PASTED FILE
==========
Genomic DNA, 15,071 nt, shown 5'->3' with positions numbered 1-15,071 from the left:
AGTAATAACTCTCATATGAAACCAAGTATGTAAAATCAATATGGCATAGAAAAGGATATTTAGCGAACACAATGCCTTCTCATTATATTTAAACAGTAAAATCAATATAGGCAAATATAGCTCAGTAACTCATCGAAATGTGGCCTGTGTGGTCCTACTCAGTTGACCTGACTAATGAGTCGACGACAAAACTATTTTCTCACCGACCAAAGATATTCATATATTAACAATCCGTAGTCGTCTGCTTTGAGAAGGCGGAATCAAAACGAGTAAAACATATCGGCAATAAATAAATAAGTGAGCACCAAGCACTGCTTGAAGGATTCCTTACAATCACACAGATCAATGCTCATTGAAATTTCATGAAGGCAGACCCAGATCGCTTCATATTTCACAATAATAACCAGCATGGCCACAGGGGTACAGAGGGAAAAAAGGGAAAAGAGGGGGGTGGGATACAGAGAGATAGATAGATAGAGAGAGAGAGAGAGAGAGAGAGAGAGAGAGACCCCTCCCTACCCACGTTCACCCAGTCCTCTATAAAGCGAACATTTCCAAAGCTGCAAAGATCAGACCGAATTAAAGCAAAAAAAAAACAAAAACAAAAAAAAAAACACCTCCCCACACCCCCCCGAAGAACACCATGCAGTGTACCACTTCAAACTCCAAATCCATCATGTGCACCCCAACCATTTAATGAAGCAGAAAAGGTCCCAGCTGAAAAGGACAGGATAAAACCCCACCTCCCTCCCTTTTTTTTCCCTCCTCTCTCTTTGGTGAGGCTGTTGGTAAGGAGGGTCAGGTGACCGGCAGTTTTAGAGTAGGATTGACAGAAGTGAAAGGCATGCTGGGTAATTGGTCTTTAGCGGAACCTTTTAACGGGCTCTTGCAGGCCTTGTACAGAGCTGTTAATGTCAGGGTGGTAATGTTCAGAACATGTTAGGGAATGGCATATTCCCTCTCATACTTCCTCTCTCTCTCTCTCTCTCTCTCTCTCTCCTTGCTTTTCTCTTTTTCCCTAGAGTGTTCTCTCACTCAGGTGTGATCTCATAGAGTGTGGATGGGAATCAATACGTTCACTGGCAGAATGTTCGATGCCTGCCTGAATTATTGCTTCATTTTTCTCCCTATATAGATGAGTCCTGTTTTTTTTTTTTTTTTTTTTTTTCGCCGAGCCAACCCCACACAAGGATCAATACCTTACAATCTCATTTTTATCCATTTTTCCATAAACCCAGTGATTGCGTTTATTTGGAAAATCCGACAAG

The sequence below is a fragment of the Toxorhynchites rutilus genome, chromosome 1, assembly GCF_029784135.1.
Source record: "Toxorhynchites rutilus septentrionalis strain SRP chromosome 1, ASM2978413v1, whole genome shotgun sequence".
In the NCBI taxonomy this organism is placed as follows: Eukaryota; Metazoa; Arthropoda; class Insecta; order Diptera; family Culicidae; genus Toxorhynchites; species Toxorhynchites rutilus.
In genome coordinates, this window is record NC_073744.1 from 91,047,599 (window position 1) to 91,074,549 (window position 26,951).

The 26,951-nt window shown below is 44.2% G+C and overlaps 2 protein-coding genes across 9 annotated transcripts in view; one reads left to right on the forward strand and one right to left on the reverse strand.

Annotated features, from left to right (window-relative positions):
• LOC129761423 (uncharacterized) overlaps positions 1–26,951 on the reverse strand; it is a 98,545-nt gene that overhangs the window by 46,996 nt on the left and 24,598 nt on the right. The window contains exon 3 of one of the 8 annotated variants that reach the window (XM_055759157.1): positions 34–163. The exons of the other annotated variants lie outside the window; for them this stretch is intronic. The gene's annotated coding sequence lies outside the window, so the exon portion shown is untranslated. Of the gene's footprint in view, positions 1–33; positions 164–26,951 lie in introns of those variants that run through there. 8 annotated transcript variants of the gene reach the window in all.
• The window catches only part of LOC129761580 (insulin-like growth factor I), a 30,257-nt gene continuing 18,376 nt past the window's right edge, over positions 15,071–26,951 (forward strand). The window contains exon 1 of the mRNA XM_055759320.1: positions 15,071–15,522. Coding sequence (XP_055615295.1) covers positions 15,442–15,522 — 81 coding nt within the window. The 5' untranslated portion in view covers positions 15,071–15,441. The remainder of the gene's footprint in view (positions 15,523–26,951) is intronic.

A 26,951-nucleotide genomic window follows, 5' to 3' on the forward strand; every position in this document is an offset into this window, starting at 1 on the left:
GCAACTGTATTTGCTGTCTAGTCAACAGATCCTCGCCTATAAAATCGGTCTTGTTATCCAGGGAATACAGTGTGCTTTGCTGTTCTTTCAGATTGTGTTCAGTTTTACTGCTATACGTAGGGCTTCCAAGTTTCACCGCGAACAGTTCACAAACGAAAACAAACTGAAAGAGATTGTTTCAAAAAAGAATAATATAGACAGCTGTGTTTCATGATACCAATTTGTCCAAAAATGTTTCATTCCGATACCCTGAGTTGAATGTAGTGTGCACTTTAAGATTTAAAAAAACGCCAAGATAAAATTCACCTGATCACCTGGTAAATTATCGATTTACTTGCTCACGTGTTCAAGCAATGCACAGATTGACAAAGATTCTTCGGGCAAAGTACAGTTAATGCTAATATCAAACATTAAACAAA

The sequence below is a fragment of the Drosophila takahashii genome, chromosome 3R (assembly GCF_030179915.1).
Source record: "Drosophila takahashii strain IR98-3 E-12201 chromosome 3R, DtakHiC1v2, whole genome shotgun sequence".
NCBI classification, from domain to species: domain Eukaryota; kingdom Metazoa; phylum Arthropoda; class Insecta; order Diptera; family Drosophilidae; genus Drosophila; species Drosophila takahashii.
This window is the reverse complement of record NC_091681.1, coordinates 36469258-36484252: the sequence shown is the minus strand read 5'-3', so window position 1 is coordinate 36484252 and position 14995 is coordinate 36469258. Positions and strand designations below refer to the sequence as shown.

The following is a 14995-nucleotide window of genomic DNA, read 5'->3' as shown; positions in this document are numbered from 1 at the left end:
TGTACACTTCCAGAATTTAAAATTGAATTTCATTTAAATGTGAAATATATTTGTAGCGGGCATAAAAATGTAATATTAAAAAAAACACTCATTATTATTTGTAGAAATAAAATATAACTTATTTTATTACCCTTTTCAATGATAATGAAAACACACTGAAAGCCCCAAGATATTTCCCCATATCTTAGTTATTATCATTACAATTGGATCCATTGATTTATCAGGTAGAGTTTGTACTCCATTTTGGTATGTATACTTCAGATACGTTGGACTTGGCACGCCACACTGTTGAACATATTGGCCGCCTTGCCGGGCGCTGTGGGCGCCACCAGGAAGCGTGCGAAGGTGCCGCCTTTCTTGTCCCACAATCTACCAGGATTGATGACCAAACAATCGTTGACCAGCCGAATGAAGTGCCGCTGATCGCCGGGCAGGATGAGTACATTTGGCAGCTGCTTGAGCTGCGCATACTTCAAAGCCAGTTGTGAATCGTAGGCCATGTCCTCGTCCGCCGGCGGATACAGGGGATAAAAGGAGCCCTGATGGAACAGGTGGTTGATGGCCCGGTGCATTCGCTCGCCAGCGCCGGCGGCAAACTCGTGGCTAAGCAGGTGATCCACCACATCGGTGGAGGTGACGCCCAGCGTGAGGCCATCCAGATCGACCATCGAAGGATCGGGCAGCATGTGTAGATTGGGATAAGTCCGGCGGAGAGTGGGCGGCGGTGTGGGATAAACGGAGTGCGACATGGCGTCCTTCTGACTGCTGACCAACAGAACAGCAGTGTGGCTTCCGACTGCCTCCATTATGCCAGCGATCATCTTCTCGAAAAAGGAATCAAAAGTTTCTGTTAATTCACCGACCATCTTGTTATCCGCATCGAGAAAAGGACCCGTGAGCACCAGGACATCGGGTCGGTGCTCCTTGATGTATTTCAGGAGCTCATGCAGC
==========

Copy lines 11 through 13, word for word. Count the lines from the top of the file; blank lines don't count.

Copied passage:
A 26,951-nucleotide genomic window follows, 5' to 3' on the forward strand; every position in this document is an offset into this window, starting at 1 on the left:
GCAACTGTATTTGCTGTCTAGTCAACAGATCCTCGCCTATAAAATCGGTCTTGTTATCCAGGGAATACAGTGTGCTTTGCTGTTCTTTCAGATTGTGTTCAGTTTTACTGCTATACGTAGGGCTTCCAAGTTTCACCGCGAACAGTTCACAAACGAAAACAAACTGAAAGAGATTGTTTCAAAAAAGAATAATATAGACAGCTGTGTTTCATGATACCAATTTGTCCAAAAATGTTTCATTCCGATACCCTGAGTTGAATGTAGTGTGCACTTTAAGATTTAAAAAAACGCCAAGATAAAATTCACCTGATCACCTGGTAAATTATCGATTTACTTGCTCACGTGTTCAAGCAATGCACAGATTGACAAAGATTCTTCGGGCAAAGTACAGTTAATGCTAATATCAAACATTAAACAAA

The sequence below is a fragment of the Drosophila takahashii genome, chromosome 3R (assembly GCF_030179915.1).